Protein is an important nutrient in beef cattle diets. Young, rapidly growing animals and high-performing lactating animals often require protein supplementation. Because of the high cost of protein supplementation, optimizing the use of protein in the ration is needed. This article addresses commonly asked questions regarding protein supplements.
What is a protein supplement?
The National Research Council publication entitled Nutrient Requirements of Beef Cattle (2000) defines a protein supplement as a feedstuff with greater than or equal to 20% crude protein (CP). The CP concentration of a feed is determined by multiplying its nitrogen (N) concentration by 6.25. Most proteins contain 16% N (1 ÷ 0.16 = 6.25), leading to the conversion factor of 6.25. Example: 2% N in sample x 6.25 = 12.5% CP.
What are natural protein sources?
Natural protein is true protein found in naturally occurring sources such as plants. True protein means that the protein is derived from amino acids, or the building blocks of protein. The most common commercial sources of plant protein are derived from cottonseed and soybean. Other oilseed meals such as linseed, sunflower, sesame, and rapeseed represent less widely used sources. Corn gluten feed and dried distillers grains represent co-product feeds often utilized as protein supplements (see Table 1 for nutrient composition).
What is non-protein nitrogen?
All proteins contain nitrogen, but not all nitrogen is contained in proteins. Nitrogen-based compounds other than natural protein are commonly referred to as non-protein nitrogen (NPN) sources. Beef cattle have the ability to use natural protein or some NPN to meet their protein requirements. Non-protein nitrogen sources do not contain amino acids, and thus are not considered to be natural (i.e., true) protein. However, rumen microbes have the ability to convert NPN to protein in the presence of an adequate energy source. Common NPN sources include urea and biuret.
How is NPN used by the ruminant animal?
Rumen microbes convert NPN to protein through the production of ammonia. The ammonia that is released from urea is utilized or excreted in one of two ways. The first is in the production of microbial protein, which can then be absorbed and utilized for protein by the animal. Excess ammonia that cannot be used effectively in the production of microbial protein is absorbed as ammonia and goes to the liver, where it is detoxified and excreted in the urine. However, when too much ammonia escapes the rumen because the microbes are not able to utilize enough of it for protein, the capacity of the liver for excretion can be overwhelmed and toxicity can occur.
In order for ruminants to effectively convert an NPN source into usable protein, there must be an adequate quantity of a readily available energy source provided in the diet at the same time. However, most forage-based diets do not contain an especially great amount of rapidly degradable energy, thereby limiting the amount of NPN that can be used effectively and safely from the diet.
Special Considerations When Using NPN
Caution should be used when feeding urea to prevent toxicity issues. Urea is converted to ammonia in the rumen, which is either used by bacteria to produce protein or enters the bloodstream directly. Rumen bacteria require an adequate energy source in the diet to be able to effectively use urea. If too much urea is consumed at once, or energy is limited in the system, ammonia may enter the bloodstream at levels too high to be processed by the liver. This may quickly lead to ammonia toxicity or death.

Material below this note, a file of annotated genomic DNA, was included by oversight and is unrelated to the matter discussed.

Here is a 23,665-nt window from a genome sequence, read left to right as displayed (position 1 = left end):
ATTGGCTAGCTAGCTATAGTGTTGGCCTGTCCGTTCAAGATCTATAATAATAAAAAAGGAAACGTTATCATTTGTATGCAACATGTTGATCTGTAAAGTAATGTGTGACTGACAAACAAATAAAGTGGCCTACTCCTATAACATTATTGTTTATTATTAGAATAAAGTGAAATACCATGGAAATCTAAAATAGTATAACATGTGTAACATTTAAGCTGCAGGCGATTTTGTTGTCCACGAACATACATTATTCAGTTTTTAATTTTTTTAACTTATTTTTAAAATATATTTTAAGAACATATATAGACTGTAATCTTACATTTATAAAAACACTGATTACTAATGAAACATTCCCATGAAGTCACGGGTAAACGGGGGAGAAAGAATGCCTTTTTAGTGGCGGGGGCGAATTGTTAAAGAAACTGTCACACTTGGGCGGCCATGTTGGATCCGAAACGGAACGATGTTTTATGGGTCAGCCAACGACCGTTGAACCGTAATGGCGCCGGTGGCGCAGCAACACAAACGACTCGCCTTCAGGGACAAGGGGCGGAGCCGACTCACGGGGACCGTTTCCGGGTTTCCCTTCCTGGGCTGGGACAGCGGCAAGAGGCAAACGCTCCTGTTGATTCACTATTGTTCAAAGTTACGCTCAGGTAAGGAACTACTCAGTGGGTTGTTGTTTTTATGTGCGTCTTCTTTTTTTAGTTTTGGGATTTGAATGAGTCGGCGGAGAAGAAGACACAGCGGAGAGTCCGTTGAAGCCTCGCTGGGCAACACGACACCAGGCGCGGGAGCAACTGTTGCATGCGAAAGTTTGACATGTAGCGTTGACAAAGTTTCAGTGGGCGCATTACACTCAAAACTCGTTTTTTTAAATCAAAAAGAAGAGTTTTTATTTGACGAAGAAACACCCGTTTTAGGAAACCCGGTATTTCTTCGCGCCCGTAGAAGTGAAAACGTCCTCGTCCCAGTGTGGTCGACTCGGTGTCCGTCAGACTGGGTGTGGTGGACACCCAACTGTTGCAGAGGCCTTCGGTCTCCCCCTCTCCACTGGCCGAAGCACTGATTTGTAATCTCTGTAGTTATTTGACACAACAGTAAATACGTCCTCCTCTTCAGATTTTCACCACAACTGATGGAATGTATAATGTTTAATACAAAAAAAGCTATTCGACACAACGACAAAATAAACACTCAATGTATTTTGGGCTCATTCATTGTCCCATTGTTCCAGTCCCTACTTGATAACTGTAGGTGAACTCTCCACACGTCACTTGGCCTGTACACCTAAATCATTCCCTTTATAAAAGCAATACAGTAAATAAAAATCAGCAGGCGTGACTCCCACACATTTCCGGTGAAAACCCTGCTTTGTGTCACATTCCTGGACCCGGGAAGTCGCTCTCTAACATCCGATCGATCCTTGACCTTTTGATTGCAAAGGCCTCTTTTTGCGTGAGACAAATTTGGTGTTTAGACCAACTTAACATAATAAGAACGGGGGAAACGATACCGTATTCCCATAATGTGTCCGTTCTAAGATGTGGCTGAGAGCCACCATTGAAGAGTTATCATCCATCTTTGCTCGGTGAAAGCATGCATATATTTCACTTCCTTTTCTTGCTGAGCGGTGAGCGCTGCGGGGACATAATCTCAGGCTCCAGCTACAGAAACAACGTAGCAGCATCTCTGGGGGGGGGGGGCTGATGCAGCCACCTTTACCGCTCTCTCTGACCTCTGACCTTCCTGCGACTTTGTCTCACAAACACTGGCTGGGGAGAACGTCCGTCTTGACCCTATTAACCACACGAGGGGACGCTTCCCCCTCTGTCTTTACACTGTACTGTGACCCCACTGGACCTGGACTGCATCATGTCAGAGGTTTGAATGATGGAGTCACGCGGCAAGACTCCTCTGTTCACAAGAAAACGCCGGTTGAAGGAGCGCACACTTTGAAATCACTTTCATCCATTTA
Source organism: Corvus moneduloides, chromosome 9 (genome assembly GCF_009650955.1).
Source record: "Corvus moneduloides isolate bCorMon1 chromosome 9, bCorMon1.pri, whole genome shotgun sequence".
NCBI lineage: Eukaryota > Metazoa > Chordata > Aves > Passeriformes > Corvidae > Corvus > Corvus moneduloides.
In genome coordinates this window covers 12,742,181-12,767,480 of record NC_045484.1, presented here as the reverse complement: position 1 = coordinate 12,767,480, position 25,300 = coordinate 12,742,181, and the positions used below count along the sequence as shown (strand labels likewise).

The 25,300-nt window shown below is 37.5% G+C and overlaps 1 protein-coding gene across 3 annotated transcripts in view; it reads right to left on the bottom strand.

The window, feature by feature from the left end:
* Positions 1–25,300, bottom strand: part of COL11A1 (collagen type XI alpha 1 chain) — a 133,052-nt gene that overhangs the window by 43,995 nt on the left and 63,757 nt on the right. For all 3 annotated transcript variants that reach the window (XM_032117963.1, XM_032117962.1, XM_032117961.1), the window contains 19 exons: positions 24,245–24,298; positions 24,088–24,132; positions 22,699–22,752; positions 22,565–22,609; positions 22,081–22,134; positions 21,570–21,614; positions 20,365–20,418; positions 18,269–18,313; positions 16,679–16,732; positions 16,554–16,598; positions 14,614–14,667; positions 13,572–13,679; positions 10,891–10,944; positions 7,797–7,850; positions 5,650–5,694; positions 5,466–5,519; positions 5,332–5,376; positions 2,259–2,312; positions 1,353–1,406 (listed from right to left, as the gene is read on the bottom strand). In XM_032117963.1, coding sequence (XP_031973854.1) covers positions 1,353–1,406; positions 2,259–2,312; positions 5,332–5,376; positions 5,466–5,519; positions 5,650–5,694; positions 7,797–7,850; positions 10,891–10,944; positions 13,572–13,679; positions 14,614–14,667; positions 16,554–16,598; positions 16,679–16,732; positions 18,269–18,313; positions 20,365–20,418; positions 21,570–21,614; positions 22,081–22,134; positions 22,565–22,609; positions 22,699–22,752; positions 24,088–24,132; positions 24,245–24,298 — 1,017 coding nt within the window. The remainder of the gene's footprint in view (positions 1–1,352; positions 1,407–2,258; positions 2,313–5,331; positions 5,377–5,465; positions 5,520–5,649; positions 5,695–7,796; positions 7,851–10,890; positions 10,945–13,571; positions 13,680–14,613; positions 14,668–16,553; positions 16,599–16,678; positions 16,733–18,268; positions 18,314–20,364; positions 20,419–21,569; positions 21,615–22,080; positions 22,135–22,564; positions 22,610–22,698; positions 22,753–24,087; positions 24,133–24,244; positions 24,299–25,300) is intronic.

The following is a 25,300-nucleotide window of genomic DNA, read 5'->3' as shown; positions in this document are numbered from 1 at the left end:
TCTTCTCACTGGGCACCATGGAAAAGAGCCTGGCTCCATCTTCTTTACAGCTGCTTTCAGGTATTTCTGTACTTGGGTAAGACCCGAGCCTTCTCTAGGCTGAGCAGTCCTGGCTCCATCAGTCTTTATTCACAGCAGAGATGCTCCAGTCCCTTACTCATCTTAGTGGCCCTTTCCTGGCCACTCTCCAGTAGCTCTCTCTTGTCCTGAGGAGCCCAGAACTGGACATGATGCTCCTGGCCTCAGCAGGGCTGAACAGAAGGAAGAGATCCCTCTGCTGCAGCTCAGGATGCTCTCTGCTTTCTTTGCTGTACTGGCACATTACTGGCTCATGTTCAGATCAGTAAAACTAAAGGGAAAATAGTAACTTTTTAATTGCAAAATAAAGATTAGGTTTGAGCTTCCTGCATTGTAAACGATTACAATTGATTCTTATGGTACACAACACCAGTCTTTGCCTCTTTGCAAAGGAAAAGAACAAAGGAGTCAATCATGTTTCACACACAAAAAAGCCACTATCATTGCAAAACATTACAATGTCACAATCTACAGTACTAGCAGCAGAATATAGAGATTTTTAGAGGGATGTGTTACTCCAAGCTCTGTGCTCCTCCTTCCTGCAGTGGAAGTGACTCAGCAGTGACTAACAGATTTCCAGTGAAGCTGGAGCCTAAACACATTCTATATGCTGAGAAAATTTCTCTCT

Follow label directions for supplements containing urea very carefully. Do not give hungry cattle access to NPN-based supplements to prevent overconsumption and potential toxicity issues. Allow cattle access to ample quantities of forage prior to feeding these supplements. Rumen microbes need time to acclimate to urea. Allowing cattle to consume too much urea too quickly, without allowing adequate time for rumen microbes to acclimate, can also quickly lead to ammonia toxicity or death.
Does NPN increase forage intake?
Urea is essentially 100% degradable intake protein (DIP), or protein that is available to rumen microbes for growth and digestive processes. Supplementing forages with DIP sources has been shown to increase forage digestion and intake of low-quality forage (less than 8% CP and 52% TDN). By increasing forage intake, the available energy in the diet also increases. However, there is a limit to the amount of DIP from NPN in the diet that can be used to replace natural, plant-based protein. It is recommended that no more than 15% of the total CP in the diet should be from an NPN source for this reason. Anything above this percentage is not utilized effectively by the animal.
Thus, NPN is not appropriate for feeding with low-quality forages commonly found in the Southeast because 1) energy is limited for microbial digestion and 2) increasing intake of low-quality forage may lead to nutrient deficiencies and/or potentially digestive tract compaction in cattle.
The feed analysis tag lists a value for % CP and % NPN. What does this mean?
Many commercial supplements will report the total CP concentration of the supplement and the percentage coming from NPN. For example, a 30% protein supplement may contain 15% CP (i.e., half the total) from natural sources and 15% CP (the other half) from NPN.
The decision to provide supplemental nutrients should be based off of the nutrient requirements of the class of livestock being fed. Refer to ANR-0060 Nutrient Requirements of Beef Cattle for more information.